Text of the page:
A courtin’ we might go

Monday’s meeting of our parish school board has set the stage for what might be a long-running stage play starring both school and elected officials, builders (of sorts) and persons in long black robes.

During its finance committee meeting, members of the board tossed around the whys and why nots for handing contractor ELA Group an additional near-one million bucks to help complete a multi-purpose building at Minden High. That project, by the way, has already topped roughly ten and a half million counting the original bid ((9.9 mil) plus nearly $700,000 in change orders. That’s a buncha change.

ELA’s Ed Angel Sr. and Jr. based their plea for the additional money on two basic problems: material prices went through the roof and often changed while goods were in transit, and water under the construction was a’plenty and caused “unforeseen” difficulties. A project that was already running behind schedule is now, according to officials, about a year behind. 

A friend tells your obedient observer that one question needing an answer is whether or not liquidated damages are now in play. Those, you surely know, are the dollar penalties assessed for each day a project runs past contractual completion date. It’s our understanding that ELA has requested extensions. Whether those (or a substantial amount of change order dollars) have been granted hasn’t been discussed.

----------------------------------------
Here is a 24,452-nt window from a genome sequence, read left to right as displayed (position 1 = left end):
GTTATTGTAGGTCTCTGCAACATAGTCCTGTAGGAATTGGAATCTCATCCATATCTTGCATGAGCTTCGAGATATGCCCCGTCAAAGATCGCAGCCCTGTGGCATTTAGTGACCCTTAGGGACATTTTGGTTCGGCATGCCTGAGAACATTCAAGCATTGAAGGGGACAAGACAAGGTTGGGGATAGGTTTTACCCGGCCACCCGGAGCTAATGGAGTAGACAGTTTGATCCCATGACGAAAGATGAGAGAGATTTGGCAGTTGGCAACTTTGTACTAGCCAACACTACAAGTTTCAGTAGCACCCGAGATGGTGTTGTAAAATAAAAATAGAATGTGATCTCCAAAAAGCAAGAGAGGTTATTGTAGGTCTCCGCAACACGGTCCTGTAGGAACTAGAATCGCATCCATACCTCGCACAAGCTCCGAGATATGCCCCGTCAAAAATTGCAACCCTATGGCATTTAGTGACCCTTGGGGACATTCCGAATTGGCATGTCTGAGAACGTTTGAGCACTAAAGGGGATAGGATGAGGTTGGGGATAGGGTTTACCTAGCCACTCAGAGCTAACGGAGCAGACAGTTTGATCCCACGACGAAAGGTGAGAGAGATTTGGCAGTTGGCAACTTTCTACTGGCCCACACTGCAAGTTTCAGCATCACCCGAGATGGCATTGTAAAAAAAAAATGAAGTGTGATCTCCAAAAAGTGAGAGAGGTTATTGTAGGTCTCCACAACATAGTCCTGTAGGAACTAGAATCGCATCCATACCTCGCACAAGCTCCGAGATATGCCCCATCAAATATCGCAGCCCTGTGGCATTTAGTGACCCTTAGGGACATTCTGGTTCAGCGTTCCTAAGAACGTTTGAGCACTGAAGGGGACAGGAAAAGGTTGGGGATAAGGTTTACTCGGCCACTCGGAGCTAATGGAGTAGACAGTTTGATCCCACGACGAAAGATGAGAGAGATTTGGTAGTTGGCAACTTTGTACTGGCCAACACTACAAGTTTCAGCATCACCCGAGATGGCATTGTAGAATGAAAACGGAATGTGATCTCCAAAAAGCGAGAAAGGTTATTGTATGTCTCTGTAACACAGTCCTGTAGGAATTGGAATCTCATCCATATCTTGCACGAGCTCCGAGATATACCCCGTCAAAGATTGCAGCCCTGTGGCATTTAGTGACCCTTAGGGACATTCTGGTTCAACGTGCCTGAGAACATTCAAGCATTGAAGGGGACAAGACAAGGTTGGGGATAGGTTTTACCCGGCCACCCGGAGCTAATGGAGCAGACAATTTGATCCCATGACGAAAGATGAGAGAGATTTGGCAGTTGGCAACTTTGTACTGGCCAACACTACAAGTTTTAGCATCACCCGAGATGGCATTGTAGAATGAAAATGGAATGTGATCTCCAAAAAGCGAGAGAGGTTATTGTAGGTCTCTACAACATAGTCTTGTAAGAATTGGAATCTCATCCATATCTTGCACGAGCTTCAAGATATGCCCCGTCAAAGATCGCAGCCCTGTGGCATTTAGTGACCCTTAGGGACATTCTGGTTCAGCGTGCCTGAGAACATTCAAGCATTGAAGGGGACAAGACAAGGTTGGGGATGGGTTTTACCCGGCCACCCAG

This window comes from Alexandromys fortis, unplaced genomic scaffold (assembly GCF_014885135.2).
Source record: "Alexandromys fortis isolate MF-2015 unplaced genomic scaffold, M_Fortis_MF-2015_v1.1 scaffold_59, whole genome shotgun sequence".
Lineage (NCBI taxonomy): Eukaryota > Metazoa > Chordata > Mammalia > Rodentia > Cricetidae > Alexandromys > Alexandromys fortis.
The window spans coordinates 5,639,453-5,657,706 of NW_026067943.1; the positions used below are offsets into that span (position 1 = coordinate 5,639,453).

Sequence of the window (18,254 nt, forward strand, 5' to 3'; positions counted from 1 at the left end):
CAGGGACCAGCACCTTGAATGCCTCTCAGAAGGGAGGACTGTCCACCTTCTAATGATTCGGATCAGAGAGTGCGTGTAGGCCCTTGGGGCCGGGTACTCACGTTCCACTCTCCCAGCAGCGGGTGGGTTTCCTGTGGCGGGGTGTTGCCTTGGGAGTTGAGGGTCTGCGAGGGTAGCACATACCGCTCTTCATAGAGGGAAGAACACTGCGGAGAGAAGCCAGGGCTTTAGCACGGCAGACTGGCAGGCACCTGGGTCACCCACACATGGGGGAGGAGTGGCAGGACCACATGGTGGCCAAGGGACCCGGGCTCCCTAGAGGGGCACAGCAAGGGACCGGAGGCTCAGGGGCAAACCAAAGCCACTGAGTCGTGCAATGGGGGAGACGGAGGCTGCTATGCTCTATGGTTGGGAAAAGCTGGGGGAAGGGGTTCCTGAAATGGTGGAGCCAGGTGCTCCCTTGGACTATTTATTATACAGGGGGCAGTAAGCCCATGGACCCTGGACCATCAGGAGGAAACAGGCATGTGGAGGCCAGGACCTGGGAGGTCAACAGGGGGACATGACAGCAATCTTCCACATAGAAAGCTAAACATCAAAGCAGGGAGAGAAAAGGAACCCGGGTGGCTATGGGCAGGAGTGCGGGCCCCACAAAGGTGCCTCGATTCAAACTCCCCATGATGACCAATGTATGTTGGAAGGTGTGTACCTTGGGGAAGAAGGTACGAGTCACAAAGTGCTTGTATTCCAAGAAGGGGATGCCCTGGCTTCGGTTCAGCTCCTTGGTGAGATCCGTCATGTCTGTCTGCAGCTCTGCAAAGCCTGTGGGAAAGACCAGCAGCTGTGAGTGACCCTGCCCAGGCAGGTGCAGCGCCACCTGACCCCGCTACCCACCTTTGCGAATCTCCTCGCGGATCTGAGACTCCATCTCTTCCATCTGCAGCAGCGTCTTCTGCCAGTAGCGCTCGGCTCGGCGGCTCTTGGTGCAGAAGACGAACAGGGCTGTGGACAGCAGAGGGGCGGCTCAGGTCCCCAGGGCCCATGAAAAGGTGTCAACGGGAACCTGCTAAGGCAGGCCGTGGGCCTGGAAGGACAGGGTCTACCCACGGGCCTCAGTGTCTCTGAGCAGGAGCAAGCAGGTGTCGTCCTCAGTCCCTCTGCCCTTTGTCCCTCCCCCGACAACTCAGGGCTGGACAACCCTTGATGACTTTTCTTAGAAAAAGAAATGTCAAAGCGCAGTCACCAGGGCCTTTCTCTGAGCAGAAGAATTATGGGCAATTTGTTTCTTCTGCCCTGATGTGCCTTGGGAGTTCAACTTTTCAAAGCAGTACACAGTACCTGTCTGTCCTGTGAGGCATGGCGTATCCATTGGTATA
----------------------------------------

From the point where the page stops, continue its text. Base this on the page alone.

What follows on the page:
Following the finance meeting, the board voted unanimously to tell ELA there would be no additional money. During discussion on the motion to deny, we learned the board voted no under a potential threat of an unfinished building remaining so.

We heard Superintendent Johnny Rowland had received an email from ELA declaring failure to receive more money might lead to the project being “discontinued” and cause subcontractors to walk away. One board member called the email a threat; Rowland considered it an ultimatum.

We who occupy the back table at the coffee shop call it an invitation to court. Folks who study history say Angel Sr. is no stranger to litigation if he doesn’t get what he wants and we should expect some sort of legal action. Hopefully, the school board doesn’t blink.

Big decisions often carry big consequences, but when a line’s drawn one can either stop short or keep moving. The threat of standing before a judge isn’t the issue; it’s whether or not taxpayers who said yes to a bond obligation have to pony up more dollars to be gulped down a sinkhole of change orders.